After a superb midway break in Jerusalem we are back at the SOS
Village and eager to continue the project. Jerusalem is fantastic;
we spent most our time in the old town which combines hundreds of
market stalls with some of the most interesting and beautiful
sights in religious history. Jerusalem has a completely different
vibe about it than Bethlehem as it appears to be thriving under
constant development (at the moment they’re building a tram
network), it is much cleaner and its spaciousness allows the
architecture to perhaps have a larger impact. It was very busy
though! The old town was heaving with a combination of tourists and
local shoppers but the atmosphere, like Bethlehem, was still
extremely friendly. We spent much of Saturday in the Church of the
Holy Sepulchre which is a church built upon the Hill of Calvary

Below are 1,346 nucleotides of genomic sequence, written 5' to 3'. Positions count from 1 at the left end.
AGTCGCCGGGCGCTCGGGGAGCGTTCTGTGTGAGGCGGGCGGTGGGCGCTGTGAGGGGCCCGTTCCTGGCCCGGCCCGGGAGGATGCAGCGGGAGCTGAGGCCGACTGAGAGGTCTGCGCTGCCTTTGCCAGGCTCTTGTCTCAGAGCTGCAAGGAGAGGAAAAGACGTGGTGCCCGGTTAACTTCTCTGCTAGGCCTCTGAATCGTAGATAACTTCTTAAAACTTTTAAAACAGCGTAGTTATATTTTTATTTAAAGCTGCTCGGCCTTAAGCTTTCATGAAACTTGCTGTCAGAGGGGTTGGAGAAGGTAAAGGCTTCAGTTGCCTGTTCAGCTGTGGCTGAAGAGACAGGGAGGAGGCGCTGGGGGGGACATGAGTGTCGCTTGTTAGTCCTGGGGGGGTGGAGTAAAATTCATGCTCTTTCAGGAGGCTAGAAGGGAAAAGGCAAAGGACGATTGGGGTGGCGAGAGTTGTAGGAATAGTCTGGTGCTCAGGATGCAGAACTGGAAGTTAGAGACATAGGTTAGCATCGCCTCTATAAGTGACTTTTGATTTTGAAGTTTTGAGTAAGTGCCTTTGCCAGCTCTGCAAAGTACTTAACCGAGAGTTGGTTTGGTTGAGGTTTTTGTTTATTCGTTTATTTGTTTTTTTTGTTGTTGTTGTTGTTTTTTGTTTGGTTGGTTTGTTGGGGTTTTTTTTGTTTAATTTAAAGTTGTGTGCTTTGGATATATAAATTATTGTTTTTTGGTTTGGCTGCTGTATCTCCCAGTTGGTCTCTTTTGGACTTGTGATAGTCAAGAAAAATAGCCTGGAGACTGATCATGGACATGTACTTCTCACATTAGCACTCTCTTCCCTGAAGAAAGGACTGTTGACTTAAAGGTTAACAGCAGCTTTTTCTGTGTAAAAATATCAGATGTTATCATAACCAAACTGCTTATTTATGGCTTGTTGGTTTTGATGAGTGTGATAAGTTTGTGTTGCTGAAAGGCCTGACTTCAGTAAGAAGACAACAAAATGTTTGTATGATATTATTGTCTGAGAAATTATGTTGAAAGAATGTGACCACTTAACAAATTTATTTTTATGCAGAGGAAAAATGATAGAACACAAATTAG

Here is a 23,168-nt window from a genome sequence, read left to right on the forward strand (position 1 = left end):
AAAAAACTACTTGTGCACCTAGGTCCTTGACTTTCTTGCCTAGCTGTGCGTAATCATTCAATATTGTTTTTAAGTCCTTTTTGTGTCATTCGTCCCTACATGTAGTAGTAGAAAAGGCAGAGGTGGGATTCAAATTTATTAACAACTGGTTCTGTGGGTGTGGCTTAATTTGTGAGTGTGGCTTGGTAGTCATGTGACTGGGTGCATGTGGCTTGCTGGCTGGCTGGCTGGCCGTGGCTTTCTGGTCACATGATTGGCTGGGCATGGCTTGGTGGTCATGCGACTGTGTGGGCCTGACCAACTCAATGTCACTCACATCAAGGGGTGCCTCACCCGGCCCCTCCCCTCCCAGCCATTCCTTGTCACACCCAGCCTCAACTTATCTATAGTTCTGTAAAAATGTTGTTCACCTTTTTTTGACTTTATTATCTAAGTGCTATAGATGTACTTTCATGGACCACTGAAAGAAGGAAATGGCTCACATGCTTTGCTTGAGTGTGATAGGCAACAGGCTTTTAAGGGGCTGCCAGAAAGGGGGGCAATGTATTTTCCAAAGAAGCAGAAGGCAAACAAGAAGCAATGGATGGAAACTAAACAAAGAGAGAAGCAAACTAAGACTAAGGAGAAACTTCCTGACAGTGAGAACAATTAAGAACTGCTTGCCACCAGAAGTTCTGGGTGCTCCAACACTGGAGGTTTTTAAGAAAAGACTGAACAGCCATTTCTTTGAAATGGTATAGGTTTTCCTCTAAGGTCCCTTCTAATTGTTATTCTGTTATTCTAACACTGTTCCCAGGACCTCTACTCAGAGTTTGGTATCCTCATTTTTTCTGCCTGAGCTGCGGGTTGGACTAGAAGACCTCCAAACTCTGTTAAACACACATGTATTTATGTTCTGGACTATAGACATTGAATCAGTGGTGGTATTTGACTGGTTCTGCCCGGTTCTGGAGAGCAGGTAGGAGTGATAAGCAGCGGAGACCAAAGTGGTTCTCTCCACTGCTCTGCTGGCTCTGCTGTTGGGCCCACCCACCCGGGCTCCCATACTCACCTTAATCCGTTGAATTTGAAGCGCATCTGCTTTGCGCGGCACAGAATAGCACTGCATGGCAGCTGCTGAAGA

where Jesus was crucified and contains the tomb in which Jesus was
buried. What I enjoy about the churches we visit here is that they
often have more than one chapel and are shared by different
religions. Hilariously for me, we were staying in St.Andrews Scots
Guest House just outside Jaffa Gate and so coming from St.Andrews,
Scotland it almost felt like a home from home!

Our journey back to Bethlehem and through the checkpoint at the
Wall was, this time, very quick and easy and we arrived back the
village on Sunday afternoon just in time for lunch at SOS house 11,
extremely tasty and reminiscent of western tradition – home
made pizza! Following this Liz led two very successful sessions
with our trainee Nabil and children from the village.

We are now beginning to think about preparing the booklet we will
leave here to help staff continue and develop their Music as
Therapy work. As well as containing information we have
discussed in meetings with staff, this will also give them a
description of activities we have used and ways in which they can
build on the techniques they have learned. I am particularly
keen that staff have the confidence to work with their own
particular style; I think this will give them a sense of ownership
of the work, and allow it to be sustainable and enjoyable for
them. This means it will become an integral part of their
work with the children and young people in both settings.